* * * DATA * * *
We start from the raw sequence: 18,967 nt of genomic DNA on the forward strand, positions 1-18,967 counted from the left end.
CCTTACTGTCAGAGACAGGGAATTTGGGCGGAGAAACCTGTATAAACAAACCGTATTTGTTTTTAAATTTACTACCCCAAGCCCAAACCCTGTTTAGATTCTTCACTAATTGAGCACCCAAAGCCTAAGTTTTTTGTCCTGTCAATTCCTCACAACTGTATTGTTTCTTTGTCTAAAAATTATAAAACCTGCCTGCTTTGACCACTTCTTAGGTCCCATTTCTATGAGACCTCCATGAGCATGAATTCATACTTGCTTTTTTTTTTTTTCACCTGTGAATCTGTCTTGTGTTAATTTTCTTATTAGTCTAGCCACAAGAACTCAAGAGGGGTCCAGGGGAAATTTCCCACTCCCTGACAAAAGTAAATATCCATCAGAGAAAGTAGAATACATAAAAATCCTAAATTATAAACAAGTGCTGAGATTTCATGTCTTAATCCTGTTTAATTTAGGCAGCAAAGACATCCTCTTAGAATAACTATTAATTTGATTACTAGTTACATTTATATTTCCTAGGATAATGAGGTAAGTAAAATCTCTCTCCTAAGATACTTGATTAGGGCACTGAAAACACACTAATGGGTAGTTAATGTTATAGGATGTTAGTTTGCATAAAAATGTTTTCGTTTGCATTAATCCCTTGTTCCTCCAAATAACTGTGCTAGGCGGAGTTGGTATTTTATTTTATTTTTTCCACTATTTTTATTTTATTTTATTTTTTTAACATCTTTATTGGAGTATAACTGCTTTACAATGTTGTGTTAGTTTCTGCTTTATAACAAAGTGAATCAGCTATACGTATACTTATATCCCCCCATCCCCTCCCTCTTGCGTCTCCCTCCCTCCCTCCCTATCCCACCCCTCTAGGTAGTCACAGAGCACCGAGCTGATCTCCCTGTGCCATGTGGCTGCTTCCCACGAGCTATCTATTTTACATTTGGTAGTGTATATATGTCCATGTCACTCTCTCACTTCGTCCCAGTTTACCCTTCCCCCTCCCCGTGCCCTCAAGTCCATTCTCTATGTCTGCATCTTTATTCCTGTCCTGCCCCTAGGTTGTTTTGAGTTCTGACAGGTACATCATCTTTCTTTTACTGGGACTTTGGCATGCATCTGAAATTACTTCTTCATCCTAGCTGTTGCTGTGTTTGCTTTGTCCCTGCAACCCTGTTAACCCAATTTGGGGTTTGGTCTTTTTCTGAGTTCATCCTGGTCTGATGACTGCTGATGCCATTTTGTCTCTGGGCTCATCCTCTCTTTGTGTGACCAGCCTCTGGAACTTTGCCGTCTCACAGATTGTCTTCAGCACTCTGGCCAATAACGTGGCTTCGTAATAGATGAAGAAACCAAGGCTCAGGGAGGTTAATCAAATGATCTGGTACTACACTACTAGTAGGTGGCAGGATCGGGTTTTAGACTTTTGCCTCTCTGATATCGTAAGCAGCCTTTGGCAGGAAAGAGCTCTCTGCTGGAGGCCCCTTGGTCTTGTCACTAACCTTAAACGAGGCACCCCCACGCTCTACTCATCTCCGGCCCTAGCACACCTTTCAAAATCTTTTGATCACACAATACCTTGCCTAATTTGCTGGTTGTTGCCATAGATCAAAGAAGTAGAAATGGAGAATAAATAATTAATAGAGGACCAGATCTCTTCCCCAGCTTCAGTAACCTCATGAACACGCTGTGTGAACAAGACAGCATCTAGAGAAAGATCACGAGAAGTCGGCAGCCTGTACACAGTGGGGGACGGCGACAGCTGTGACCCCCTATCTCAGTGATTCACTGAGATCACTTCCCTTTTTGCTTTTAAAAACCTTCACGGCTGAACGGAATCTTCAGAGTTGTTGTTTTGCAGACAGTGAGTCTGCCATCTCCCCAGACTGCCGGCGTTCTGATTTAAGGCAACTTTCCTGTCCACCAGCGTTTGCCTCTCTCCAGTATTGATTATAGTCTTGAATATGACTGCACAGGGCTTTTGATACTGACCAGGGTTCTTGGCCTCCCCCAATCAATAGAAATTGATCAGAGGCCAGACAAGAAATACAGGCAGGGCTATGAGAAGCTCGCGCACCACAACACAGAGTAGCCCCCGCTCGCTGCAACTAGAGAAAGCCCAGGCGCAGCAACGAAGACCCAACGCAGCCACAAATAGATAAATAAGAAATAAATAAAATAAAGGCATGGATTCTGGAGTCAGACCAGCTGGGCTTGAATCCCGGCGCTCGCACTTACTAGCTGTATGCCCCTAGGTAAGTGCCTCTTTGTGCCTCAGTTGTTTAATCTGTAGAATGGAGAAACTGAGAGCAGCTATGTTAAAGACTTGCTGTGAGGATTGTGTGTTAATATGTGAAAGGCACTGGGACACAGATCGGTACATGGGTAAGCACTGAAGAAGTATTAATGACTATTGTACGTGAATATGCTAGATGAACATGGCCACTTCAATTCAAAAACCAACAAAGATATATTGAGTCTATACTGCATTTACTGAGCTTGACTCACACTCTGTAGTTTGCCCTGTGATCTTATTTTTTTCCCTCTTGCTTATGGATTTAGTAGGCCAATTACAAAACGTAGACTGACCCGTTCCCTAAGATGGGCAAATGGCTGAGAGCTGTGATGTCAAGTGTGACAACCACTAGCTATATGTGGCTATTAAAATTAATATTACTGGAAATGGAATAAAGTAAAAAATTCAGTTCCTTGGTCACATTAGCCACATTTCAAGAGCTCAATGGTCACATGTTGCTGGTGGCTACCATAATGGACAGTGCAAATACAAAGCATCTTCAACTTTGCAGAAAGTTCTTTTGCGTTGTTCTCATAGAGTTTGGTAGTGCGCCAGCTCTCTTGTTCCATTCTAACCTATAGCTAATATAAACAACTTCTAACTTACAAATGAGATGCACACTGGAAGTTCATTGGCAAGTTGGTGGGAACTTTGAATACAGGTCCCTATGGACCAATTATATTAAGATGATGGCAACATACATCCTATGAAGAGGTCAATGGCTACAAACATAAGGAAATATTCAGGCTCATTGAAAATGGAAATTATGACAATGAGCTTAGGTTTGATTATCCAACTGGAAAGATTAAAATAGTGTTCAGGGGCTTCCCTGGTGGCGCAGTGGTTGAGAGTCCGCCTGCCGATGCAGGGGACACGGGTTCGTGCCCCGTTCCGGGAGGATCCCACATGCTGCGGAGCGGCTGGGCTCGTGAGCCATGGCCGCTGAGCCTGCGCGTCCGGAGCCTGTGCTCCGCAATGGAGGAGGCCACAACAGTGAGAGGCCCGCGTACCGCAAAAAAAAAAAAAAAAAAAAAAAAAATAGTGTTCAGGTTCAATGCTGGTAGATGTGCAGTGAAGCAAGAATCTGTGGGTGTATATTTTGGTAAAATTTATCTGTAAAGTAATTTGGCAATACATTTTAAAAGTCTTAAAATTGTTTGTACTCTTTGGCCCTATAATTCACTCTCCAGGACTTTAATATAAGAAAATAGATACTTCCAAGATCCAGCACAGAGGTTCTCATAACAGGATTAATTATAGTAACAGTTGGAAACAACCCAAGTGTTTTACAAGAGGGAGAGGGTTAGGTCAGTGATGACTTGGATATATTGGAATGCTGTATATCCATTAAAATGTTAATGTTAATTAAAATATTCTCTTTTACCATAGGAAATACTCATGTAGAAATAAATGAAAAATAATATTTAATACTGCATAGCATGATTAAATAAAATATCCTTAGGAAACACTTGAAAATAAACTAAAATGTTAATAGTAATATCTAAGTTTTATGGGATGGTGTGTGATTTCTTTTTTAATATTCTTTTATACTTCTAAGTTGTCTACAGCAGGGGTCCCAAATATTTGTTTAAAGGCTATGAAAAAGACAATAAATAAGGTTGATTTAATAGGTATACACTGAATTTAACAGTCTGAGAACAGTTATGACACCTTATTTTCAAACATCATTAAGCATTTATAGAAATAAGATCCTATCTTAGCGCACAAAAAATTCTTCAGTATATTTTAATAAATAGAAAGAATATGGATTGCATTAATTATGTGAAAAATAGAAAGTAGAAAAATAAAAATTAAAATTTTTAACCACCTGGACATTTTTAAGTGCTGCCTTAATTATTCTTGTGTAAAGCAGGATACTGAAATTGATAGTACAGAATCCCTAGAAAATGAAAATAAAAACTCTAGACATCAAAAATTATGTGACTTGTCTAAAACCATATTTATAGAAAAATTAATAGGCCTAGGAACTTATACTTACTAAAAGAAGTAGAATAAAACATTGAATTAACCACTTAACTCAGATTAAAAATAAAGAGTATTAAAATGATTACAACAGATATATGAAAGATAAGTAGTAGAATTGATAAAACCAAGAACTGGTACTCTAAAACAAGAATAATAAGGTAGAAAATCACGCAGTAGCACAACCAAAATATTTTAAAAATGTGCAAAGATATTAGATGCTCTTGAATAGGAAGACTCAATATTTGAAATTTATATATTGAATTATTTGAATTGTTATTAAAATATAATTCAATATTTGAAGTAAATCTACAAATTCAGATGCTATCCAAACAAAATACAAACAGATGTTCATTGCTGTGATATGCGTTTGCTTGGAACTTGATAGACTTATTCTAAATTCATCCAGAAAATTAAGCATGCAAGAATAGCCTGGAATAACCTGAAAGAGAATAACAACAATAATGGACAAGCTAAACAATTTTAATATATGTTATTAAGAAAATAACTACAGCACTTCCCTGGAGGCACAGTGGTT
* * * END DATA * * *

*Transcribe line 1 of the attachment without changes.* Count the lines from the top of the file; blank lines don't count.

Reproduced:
We start from the raw sequence: 18,967 nt of genomic DNA on the forward strand, positions 1-18,967 counted from the left end.